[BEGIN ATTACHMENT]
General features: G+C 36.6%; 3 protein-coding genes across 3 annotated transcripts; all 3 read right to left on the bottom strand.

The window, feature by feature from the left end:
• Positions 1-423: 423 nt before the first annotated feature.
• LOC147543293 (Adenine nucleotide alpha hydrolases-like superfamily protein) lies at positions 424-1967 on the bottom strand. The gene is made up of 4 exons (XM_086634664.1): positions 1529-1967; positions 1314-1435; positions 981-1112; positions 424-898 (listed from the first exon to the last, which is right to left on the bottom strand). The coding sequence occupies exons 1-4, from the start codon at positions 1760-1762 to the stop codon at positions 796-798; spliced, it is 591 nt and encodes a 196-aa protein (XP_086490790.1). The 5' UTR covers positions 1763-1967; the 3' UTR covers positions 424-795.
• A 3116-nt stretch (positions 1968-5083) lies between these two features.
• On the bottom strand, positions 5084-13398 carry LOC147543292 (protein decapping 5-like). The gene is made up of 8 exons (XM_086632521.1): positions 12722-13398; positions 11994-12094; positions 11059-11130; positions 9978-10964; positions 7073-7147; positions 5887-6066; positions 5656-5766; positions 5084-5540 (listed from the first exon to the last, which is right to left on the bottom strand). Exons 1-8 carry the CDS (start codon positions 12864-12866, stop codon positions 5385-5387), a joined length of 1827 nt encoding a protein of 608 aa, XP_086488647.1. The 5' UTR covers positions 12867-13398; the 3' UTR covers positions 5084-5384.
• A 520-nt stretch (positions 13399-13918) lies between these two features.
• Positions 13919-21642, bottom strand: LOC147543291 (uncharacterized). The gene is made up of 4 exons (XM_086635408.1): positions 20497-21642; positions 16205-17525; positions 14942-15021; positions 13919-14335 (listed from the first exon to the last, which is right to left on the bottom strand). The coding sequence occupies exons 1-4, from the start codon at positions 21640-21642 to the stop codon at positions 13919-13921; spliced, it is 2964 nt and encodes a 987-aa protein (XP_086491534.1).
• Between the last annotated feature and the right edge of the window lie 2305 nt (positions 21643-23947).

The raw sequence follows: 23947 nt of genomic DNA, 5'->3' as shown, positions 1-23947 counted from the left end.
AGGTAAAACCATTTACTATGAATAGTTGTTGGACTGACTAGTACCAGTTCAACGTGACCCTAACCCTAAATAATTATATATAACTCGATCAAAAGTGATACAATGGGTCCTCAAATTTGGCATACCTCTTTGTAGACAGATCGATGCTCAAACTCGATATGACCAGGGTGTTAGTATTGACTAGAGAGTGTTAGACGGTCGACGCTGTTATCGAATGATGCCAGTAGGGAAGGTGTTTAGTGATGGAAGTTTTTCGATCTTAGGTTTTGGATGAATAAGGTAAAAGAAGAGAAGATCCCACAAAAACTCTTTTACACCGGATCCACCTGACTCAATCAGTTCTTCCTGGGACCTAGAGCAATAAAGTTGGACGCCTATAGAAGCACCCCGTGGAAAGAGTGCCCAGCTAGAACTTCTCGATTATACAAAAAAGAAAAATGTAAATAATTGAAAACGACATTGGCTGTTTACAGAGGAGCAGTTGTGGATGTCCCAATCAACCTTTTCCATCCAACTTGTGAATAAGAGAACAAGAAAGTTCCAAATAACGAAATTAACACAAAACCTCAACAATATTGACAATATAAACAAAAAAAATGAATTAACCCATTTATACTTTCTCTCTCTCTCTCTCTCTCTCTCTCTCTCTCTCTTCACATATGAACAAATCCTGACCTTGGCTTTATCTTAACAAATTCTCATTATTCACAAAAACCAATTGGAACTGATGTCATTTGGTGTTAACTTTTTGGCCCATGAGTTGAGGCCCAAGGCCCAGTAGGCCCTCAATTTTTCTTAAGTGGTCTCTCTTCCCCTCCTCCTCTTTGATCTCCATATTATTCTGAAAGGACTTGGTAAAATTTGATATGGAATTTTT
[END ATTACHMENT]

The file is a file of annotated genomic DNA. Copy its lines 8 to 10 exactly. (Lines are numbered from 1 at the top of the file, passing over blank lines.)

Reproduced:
• Positions 13919-21642, bottom strand: LOC147543291 (uncharacterized). The gene is made up of 4 exons (XM_086635408.1): positions 20497-21642; positions 16205-17525; positions 14942-15021; positions 13919-14335 (listed from the first exon to the last, which is right to left on the bottom strand). The coding sequence occupies exons 1-4, from the start codon at positions 21640-21642 to the stop codon at positions 13919-13921; spliced, it is 2964 nt and encodes a 987-aa protein (XP_086491534.1).
• Between the last annotated feature and the right edge of the window lie 2305 nt (positions 21643-23947).

The raw sequence follows: 23947 nt of genomic DNA, 5'->3' as shown, positions 1-23947 counted from the left end.